“Many by now have heard that I was asked to leave a restaurant this weekend when I attempted to have dinner with my family,” Sarah Huckabee Sanders told a packed press briefing room Monday as she kicked off her first White House briefing in about a week.
“My husband and I politely left and went home. I was asked to leave because I work for President Trump. We are allowed to disagree, but we should be able to do so freely and without fear of harm. And this goes for all people, regardless of politics.”
She noted some people “have chosen to push hate and vandalism against the restaurant that I was asked to leave from,” while Rep. Maxine Waters has since the incident “called for people to push back and make clear to those serving their country and this administration that they are not welcome anywhere, any time, for anything.”
“Healthy debate” on political philosophy is important, she said, but calls for harassment and suggestions Trump supporters stay out of public is “unacceptable.”
Pivoting sharply, she added: “America is a great country and our ability to find solutions despite those disagreements is what makes us unique. That is exactly what President Trump has done for all Americans by building a booming economy with record low unemployment for African Americans and Hispanics, the defeat of ISIS and ongoing work to achieve pace on Korean Peninsula.”
President Donald Trump was among those pushing hate against Red Hen Restaurant, in a tweet seeming to suggest it be shut down for health code violations, though it passed its most recent inspection in February with no violations.
“The Red Hen Restaurant should focus more on cleaning its filthy canopies, doors and windows (badly needs a paint job) rather than refusing to serve a fine person like Sarah Huckabee Sanders,” Trump tweeted this morning of the Virginia eatery. “I always had a rule, if a restaurant is dirty on the outside, it is dirty on the inside.”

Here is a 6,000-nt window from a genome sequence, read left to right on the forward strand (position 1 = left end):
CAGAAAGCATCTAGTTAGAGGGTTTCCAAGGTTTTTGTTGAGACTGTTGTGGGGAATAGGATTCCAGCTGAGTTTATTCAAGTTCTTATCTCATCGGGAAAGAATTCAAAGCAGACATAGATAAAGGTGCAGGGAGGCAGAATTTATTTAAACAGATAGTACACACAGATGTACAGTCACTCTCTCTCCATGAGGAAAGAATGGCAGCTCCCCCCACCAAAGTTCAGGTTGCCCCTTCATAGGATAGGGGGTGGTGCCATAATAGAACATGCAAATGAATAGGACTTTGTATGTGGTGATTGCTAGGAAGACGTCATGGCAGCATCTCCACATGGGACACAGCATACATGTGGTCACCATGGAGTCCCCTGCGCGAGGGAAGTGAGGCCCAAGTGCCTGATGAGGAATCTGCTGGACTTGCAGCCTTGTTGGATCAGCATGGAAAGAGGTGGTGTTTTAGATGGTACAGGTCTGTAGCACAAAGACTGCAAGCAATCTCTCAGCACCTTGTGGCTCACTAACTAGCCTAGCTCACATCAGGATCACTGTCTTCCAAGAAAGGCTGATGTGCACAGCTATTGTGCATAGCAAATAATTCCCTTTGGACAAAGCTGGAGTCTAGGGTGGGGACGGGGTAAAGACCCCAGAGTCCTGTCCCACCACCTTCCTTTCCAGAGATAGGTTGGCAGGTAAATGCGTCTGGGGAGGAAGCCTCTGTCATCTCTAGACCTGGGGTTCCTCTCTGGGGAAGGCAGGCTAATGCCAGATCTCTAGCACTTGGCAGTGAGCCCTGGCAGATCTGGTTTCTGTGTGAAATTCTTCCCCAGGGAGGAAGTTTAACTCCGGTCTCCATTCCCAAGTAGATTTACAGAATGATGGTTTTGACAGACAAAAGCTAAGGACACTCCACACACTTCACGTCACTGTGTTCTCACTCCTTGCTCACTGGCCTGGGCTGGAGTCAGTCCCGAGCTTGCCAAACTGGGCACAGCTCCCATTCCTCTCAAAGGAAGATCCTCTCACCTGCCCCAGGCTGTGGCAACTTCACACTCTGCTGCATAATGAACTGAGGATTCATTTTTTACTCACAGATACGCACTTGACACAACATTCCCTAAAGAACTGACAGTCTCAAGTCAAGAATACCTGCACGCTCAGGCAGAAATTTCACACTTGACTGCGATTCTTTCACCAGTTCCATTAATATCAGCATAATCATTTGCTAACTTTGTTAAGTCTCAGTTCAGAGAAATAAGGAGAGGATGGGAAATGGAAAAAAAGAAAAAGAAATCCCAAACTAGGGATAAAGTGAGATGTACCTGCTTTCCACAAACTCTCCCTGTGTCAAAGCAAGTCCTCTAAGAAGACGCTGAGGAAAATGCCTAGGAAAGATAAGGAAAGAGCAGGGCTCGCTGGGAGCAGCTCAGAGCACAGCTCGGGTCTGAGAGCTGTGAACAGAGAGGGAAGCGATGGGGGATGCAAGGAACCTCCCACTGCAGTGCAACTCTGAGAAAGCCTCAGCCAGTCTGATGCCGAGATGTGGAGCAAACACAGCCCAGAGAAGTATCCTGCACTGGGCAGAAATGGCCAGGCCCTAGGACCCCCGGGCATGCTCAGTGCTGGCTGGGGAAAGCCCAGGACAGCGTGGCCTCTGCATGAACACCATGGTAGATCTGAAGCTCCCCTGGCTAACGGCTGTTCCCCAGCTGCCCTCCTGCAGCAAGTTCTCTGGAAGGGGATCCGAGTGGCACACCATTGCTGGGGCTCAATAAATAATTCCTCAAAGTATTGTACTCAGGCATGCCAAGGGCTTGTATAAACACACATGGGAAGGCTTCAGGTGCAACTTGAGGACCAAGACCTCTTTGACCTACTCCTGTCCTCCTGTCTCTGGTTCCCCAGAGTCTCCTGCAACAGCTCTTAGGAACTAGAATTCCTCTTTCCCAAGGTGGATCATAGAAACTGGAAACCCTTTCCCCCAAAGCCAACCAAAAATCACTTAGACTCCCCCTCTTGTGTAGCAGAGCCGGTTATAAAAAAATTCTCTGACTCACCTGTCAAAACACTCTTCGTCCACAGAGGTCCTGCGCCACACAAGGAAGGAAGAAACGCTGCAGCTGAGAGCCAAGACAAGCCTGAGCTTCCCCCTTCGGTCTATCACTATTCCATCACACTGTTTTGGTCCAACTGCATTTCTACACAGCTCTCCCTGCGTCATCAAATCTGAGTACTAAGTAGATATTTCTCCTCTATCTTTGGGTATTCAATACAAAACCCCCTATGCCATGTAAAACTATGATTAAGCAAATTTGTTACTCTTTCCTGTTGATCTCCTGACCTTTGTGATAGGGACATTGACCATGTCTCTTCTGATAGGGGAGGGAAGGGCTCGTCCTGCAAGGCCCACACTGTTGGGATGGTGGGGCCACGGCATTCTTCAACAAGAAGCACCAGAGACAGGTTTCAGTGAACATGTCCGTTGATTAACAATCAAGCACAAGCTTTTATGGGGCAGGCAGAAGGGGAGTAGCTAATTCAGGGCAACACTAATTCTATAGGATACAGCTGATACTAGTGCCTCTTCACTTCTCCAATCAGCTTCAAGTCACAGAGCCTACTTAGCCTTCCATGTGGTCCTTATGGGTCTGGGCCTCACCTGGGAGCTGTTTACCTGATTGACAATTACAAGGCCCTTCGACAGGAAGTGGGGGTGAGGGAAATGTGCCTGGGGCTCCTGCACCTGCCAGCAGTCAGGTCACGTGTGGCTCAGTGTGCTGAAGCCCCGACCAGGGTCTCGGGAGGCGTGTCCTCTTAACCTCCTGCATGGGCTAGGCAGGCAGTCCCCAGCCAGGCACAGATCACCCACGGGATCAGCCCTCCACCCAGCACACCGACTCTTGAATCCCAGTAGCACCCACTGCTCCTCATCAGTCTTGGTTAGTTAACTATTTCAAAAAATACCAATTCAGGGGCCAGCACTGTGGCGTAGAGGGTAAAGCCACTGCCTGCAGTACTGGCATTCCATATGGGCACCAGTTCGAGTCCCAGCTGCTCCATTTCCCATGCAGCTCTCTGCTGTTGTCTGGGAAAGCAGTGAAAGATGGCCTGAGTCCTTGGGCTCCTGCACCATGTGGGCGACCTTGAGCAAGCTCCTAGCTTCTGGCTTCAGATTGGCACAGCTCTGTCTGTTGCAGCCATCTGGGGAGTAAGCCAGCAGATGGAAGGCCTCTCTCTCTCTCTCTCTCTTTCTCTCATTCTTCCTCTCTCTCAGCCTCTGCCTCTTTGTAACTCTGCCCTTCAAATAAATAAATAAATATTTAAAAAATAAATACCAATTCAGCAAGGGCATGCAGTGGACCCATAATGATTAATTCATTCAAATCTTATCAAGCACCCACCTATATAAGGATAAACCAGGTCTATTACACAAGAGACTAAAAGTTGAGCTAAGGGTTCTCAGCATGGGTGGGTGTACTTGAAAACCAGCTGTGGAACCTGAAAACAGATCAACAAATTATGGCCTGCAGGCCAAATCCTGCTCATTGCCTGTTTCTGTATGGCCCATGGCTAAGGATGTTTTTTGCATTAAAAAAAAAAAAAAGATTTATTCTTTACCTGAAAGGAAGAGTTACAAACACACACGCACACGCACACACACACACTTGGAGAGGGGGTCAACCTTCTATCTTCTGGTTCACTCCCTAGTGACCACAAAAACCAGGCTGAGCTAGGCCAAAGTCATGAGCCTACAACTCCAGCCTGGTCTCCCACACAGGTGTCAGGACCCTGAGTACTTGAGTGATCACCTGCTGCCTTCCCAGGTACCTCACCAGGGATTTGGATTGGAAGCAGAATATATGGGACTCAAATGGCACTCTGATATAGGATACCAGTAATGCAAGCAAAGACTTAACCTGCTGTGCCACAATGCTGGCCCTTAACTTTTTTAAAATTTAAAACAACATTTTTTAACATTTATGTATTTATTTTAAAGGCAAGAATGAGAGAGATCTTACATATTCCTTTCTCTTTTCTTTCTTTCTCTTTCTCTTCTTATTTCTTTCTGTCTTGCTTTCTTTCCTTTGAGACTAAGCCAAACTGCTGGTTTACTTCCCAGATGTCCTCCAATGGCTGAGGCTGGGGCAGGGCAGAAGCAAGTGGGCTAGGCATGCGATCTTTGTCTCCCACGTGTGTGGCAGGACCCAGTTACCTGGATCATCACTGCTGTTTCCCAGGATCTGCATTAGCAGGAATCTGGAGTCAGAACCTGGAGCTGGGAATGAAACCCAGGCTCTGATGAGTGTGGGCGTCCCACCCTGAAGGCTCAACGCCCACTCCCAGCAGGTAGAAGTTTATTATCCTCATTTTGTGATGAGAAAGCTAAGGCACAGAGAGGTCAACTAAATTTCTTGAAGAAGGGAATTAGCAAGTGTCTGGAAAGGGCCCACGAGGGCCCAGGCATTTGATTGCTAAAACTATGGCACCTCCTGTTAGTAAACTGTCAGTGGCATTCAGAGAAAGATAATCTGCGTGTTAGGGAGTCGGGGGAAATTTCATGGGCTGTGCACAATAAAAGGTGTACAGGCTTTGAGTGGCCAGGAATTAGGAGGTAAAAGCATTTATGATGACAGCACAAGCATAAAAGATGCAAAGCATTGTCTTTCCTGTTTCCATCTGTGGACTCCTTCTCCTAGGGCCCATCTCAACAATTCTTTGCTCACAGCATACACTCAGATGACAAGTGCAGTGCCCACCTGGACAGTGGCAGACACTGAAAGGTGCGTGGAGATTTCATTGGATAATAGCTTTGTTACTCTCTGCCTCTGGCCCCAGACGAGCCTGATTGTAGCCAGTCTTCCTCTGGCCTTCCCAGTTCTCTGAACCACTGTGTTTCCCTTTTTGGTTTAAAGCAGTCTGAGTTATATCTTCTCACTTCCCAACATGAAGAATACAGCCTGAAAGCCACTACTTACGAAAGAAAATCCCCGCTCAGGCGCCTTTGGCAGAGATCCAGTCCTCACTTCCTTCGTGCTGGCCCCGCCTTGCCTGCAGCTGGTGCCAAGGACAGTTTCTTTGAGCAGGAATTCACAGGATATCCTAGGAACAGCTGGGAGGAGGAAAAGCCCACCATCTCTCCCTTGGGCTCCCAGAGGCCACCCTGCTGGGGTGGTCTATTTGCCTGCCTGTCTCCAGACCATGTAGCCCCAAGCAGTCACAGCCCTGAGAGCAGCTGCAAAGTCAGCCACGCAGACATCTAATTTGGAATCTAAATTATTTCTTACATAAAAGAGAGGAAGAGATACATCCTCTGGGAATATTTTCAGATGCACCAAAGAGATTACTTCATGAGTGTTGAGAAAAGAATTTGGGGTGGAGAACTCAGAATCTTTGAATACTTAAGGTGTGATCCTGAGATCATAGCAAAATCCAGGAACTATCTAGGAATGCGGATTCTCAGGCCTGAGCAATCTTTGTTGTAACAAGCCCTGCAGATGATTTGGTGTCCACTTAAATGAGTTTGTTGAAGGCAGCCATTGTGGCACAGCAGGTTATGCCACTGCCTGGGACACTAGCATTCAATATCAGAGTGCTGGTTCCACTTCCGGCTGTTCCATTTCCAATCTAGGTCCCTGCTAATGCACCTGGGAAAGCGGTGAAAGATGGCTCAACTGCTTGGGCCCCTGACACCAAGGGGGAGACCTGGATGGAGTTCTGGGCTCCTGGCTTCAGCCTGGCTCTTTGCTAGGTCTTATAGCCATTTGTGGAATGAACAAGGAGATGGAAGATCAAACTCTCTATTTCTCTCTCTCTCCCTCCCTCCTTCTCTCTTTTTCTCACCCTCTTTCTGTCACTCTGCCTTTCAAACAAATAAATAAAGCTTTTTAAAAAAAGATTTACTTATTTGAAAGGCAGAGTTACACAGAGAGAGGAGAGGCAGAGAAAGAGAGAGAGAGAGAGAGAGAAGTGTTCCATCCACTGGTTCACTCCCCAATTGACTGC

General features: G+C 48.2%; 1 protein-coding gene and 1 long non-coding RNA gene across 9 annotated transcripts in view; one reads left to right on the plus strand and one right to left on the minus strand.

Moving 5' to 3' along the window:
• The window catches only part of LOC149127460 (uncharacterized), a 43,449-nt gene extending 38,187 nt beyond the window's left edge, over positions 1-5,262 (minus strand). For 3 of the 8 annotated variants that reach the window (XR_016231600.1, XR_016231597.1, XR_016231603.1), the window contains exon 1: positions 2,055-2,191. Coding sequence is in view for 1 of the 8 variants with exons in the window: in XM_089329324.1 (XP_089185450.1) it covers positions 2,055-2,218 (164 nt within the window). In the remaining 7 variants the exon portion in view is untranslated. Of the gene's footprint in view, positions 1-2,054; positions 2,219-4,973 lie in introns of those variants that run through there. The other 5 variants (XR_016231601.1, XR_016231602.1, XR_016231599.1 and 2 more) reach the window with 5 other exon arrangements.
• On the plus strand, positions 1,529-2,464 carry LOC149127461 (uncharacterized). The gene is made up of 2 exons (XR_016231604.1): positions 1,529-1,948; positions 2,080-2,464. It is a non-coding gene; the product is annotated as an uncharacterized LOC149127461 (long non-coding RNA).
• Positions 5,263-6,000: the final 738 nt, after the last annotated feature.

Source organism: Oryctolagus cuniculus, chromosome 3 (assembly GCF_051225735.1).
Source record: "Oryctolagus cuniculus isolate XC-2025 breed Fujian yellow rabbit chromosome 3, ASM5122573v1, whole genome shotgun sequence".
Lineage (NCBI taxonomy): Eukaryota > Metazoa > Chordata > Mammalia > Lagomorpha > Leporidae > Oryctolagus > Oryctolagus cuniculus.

Asked why she used her official Twitter account to tweet about the incident, which some have suggested is an ethics violation, Sanders said she had received multiple questions from media upon hearing about the incident. She handled it as she would have “any other news of the day,” she said.
The owner of the Red Hen restaurant told the Washington Post she asked Sanders to leave after determining the restaurant’s staff was uncomfortable with her presence, adding, “I explained that the restaurant has certain standards that I feel it has to uphold, such as honesty and compassion, and cooperation.”
Sanders, in turn, tweeted that she had left politely, and always does her best “to treat people, including those I disagree with, respectfully and will continue to do so.” Regular watchers of her press briefings know that statement to be fact-challenged, Sanders having recently, as one for instance, told CNN’s Jim Acosta he was not smart enough to understand short sentences.
Dem politicians are not in agreement over the restaurant owners’ handling of the situation. Civil rights icon/Rep. Elijah Cummings, for instance, told CBS’ Sunday Beltway show Face the Nation he thinks Red Hen should have served Sanders.
Waters, as Sanders noted, encouraged her supporters to harass Trump administration officials, telling a crowd, “If you see anybody from that cabinet, in a restaurant, in a department store, at a gasoline station, you get out and you create a crowd and you push back on them and you tell them they’re not welcome any more, anywhere.”
Senate Minority Leader Chuck Schumer condemned Waters’ actions, without naming her, on the floor of the Senate this afternoon.
“If you disagree with someone or something, stand up, make your voice heard. Explain why you think they’re wrong, and why you’re right. Make the argument. Protest peacefully,” he said. “But no one should call for the harassment of political opponents. That’s not right. That’s not American.”
Trump, meanwhile, responded to Waters with a threat:
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